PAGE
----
The Combo Lab where you unlock & build your move sets

The Combo Lab where you unlock & build your move sets

Mechanics: To me, the controls felt really clunky & stiff.  In combat, the timing for the combos always felt a bit off, & it’s hard to pick out a single target when they all come in groups.  The cooldown times on some of the special moves are ridiculous, especially when considering that for some of the bosses & mini-bosses you have to use a specific special move to defeat them.  This means you have to waste time fiddling around with the smaller enemies until you can use it again, which just draws the combat out needlessly.  And although it’s nice that Nilin has a dodge move that prevents her from taking damage, she gets stunned when she does get hit, leaving her open for more damage.  For the platforming sections, the controls are just as stiff.  Nilin turns very stiffly.  It feels like the thumbstick is too sensitive, which is annoying when you’re running around about the make a precision jump.  And the platforming is very linear.  You have no freedom.  You can only climb on what the game tells you to.  And I don’t usually mind linearity, but it’s a bit ridiculous when Nilin can’t jump on a box.  I would’ve liked to see a bit more freedom in choosing my path.  But the ability to customize your combos is a nice addition, & the S-Pressens are varied & a lot of fun to use.  The game tries to be helpful in marking the next ledge you can jump to from your current position.  The game also tries to encourage exploration by leaving packs off the beaten path that increase your health & focus meters.  The Remembrance & Remix sequences were all interesting & well done, but I would’ve liked to see more puzzle sequences.  So overall, while all of the mechanics work, the stiff controls bring the experience down a bit.  It’s by no means broken, but it can be frustrating at times.  Score: 3

Some memory remixes are quite funny

Some memory remixes are quite funny

Aesthetics: Although not the most graphically stunning game, the environments are interesting & well designed.  You can tell a lot of time went into crafting the world around the gamer, from the buildings to the fashion.  Unfortunately, you might not notice this as you spend a lot of your time running down narrow halls.  I liked a lot of the character designs.  Nilin looks pretty cool, even if I don’t understand why she has gray streaks in her hair.  The enemies, for the most part, & unique as well.  For example, the giant robots you fight a couple of times, when they roar they project an image of a screaming mouth.  It’s both unsettling & interesting at the same time.  Oh, & there’s a robot toy panda.  The voiceacting is pretty good in the game.  But why does Nilin have a British accent if she’s from Paris?  The music that plays when you’re exploring the level is pretty fitting, especially in the last level.  But there’s not a lot of combat music.  In fact, it’s pretty quiet unless you complete a combo.  So overall, not bad but not spectacular either.  Score: 3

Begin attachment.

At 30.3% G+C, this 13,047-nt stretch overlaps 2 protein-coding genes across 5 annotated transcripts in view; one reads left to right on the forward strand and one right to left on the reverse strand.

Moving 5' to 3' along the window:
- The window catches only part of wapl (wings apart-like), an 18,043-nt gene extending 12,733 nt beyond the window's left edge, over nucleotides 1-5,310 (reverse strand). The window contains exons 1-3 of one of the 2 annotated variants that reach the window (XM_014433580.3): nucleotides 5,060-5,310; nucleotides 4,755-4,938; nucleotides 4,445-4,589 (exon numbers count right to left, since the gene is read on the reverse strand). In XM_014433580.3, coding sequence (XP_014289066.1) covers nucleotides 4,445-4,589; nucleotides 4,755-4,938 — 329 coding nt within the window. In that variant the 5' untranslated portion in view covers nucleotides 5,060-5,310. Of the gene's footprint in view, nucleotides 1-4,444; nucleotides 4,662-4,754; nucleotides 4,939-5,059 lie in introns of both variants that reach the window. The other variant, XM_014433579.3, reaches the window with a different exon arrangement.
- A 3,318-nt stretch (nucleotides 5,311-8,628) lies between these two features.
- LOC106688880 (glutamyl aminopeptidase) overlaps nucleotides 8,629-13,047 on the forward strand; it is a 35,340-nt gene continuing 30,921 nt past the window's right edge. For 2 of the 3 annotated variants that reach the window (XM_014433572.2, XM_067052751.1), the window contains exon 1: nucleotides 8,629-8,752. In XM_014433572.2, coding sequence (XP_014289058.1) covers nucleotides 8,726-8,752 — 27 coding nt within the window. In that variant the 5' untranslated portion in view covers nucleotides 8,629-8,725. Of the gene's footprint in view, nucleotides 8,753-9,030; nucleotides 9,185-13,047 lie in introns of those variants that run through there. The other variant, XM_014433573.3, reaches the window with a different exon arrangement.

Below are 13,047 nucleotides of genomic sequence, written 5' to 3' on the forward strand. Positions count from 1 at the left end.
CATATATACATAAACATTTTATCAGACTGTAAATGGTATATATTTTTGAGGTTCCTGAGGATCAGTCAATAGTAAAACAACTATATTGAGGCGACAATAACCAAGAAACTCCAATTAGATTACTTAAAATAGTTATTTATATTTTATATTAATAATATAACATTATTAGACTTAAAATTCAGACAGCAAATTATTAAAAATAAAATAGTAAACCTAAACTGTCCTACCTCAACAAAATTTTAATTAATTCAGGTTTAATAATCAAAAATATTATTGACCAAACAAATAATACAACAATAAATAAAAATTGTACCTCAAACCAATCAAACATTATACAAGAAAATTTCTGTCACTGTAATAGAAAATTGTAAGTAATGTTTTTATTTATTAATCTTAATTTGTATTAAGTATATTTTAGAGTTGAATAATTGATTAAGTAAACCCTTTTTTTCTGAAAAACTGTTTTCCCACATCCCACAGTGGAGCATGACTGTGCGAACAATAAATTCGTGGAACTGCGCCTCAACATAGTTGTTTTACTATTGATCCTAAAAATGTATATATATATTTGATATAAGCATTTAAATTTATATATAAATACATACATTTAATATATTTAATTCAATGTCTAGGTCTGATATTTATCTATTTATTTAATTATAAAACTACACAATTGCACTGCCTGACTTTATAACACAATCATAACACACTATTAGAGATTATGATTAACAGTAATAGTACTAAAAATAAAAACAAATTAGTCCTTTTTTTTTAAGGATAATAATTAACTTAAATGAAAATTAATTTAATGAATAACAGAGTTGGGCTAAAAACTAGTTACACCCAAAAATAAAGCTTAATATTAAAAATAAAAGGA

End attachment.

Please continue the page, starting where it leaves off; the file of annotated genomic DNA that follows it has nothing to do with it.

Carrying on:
Replay Value: Average.  Some people will like it enough to play more than once but there’s no real reason to unless you enjoyed the game.  Personally, I plan to play it again, but I predict most people will be fine with one time.  Score: 3

Breakdown

Untitled

Overall Score: 3

Final Word: Remember Me proves that an engaging story can make to press through lackluster controls.  If you like sci-fi or are looking to try a new & unique IP, I recommend checking this one out.

– GamerDame

Title: Remember Me
Console: 360, PS3 & PC
Rating: M
Developer: DontNod Entertainment
Publisher: Capcom
Release Date: June 3, 2013
Advertisements

Leave a comment

Filed under Action, PC, Platformer, PS3, Reviews, XBox 360

Game Review: Zone of the Enders 2 HD

The great thing about sequels, when done properly, is that they’re a chance for developers to improve on mistakes in the previous game.  They need to listen to the critiques of gamers.  Fortunately, Zone of the Enders: The 2nd Runner, seems to have taken the criticisms levied on its predecessor & worked to improve itself.  Many of the problems I had with the first game are gone, or at least improved upon.  So how does that make the game fare?